And my favorite part?
The food! Yes…the food.
On this hiking tour, we were eating as we were going. There were walnut trees, and we picked them right there, cracked them open and ate them. We also found some fig trees, and I ate some of the sweetest figs I’ve ever had. We picked caqui, which is Spanish for persimmon, and we even found a pomegranate tree where I dutifully grabbed a medium-sized specimen. Continuing on, we came across some blackberry bushes. I fell behind the group a bit as I was feasting like a bear out of hibernation.
So yummy, and all the while, I’m surrounded by gorgeous scenery. Javier did a great job of not only explaining the valley, but also the historical areas of the town we passed through on our way back to the school.
I need to stress that these activities were well put together, and really helped the learning process. It was that type of learning, where you’re learning without really thinking about learning.
Step 4 of Spanish Immersion – The Classroom
No education is complete without some good ole classroom instruction. Our class had a small number of students, and all of us were relatively close in our level of understanding. The classes were approximately 3 hours, which I think is just right because after about 3 hours, my brain is fried.
Our instructor, Maria was very good at explaining concepts, and pushed us with in-class discussion, written activities, and even <choke> homework. I thought I was done with homework, but Maria brought back that infamous institution. I’m giving her a bit of grief here, but in reality, it wasn’t that much, or that hard. A guy has to complain about something…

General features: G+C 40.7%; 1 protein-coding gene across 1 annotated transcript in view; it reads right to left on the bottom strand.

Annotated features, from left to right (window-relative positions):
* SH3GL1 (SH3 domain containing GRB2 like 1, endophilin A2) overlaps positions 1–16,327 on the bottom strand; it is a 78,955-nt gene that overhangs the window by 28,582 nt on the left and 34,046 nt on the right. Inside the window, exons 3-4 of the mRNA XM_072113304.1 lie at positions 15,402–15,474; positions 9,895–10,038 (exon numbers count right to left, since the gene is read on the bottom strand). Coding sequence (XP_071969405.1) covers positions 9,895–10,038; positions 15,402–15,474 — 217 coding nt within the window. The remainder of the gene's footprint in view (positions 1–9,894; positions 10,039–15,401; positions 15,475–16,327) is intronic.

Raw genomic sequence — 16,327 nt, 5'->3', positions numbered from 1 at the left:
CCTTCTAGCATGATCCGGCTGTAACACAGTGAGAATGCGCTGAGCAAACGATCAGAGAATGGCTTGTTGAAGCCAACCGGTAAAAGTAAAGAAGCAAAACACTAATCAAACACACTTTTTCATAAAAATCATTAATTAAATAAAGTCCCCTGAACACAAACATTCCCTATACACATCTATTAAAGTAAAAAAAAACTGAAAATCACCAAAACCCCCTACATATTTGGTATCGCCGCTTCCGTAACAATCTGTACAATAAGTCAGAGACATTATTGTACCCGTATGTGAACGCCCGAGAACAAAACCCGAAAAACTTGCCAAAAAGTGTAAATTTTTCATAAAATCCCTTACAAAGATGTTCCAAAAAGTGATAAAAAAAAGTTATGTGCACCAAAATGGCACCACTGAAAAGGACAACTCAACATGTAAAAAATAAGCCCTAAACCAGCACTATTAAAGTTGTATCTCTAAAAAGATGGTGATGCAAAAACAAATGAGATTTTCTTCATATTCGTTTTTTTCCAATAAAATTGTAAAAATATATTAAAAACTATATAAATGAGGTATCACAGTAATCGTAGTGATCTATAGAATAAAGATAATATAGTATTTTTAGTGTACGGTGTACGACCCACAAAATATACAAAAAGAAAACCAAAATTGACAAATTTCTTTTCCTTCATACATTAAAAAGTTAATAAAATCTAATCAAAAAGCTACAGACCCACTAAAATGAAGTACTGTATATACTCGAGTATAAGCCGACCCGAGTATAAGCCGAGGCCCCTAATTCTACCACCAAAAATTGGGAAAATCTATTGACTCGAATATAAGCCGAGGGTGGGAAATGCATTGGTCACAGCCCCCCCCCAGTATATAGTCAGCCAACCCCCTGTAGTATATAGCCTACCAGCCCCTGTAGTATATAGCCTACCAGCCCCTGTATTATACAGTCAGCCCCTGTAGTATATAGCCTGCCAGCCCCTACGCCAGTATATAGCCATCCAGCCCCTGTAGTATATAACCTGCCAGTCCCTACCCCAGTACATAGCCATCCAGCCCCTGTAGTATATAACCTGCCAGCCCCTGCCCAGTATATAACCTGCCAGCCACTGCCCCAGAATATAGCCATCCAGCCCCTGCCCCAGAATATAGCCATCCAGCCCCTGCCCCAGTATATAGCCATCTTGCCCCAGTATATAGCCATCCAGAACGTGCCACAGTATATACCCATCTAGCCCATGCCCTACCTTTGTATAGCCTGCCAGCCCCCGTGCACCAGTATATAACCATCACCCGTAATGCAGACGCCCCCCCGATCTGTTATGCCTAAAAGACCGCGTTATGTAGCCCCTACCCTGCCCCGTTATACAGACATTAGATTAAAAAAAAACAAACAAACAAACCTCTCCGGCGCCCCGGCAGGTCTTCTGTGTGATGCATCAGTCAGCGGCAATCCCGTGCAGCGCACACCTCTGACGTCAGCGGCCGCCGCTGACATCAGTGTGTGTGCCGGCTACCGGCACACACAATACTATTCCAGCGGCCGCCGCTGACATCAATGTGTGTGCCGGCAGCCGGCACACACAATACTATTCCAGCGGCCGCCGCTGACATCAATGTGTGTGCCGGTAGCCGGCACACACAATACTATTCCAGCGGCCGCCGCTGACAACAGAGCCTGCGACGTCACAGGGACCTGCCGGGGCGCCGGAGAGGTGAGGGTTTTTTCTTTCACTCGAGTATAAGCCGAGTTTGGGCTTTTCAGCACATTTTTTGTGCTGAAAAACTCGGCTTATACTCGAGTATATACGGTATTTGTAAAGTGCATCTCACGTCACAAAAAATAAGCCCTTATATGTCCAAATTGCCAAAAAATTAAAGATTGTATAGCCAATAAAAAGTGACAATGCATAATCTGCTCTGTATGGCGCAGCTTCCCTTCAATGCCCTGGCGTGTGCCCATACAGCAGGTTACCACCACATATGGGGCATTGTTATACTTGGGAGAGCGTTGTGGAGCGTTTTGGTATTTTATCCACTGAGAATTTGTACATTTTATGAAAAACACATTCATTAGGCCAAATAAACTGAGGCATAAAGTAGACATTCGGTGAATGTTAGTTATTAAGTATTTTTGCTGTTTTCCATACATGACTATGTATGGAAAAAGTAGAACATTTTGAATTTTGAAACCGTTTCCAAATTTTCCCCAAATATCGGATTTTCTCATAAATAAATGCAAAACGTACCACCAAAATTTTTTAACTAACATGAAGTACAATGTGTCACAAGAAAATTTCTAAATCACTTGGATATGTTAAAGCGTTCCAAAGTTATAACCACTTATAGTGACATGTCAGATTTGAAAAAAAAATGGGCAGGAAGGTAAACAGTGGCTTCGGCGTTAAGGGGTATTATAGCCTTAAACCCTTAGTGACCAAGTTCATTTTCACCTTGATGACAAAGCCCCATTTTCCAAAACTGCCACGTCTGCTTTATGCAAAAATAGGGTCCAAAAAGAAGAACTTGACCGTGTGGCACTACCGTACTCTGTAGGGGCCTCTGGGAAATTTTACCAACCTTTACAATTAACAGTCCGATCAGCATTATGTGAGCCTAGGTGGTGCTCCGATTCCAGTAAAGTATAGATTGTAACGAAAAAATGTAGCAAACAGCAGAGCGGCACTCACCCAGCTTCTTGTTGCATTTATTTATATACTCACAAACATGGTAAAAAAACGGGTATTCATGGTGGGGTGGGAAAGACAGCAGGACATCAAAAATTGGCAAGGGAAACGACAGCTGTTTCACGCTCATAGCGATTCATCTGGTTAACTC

Step 5 of Spanish Immersion – The Learning Environment
Entrelenguas provides a comfortable learning environment. Their facilities have a great vibe. There’s a large classroom, a smaller one, and then a bunch of open areas/nooks. It’s really a cool place to just hang out. There’s access to cold and hot drinks, and it’s just conducive to learning. All of the staff are very friendly and helpful, making sure that everything is going OK. They’re also sticklers about speaking in Spanish, which is good, because that’s why I was there!
Ronda is a perfect place for learning through Spanish immersion. Ronda is a great mix of city, town, and country-side. There is plenty of nature around, a bunch of history, and a lot of character. Ronda is well placed geographically. It’s an excellent place in which to be based. Branching out, and doing day trips to Málaga, Córdoba, Seville, or Granada is entirely feasible. I’m looking forward to visiting Ronda again and showing off my new Knowledge, in Spanish to the family.
Let’s Wrap Up My Spanish Immersion
Before I finish up, I do want to give a big shout out to Mar. She was instrumental in getting the planning and organization done for this trip. She kicked off this great experience with a lot of good information on Andalusia, and Ronda in particular, from bus/train schedules, cultural activities, etc. She was also very diligent in making sure everyone’s needs were being met, and introducing everyone.
Javier, Alex, and Mar definitely have a winning formula for not only learning Spanish, but the full Spanish Immersion into the local culture, food and surroundings. They provide a great mix of activities, sustainable tourism, and classroom learning for all levels. And for me, the real kicker was the homestay. They can arrange a homestay for you, and I highly recommend it.
So how did I do? I did pretty good. While I’m not fluent, my comprehension rate definitely improved, and I feel more confident speaking. Many thanks to everyone at Entrelenguas for an amazing experience. My recommendation is to stay longer than just one week, if you can. ¡Muchas gracias!
Disclosure: Entrelenguas partnered with us on this learning experience. All opinions are our own.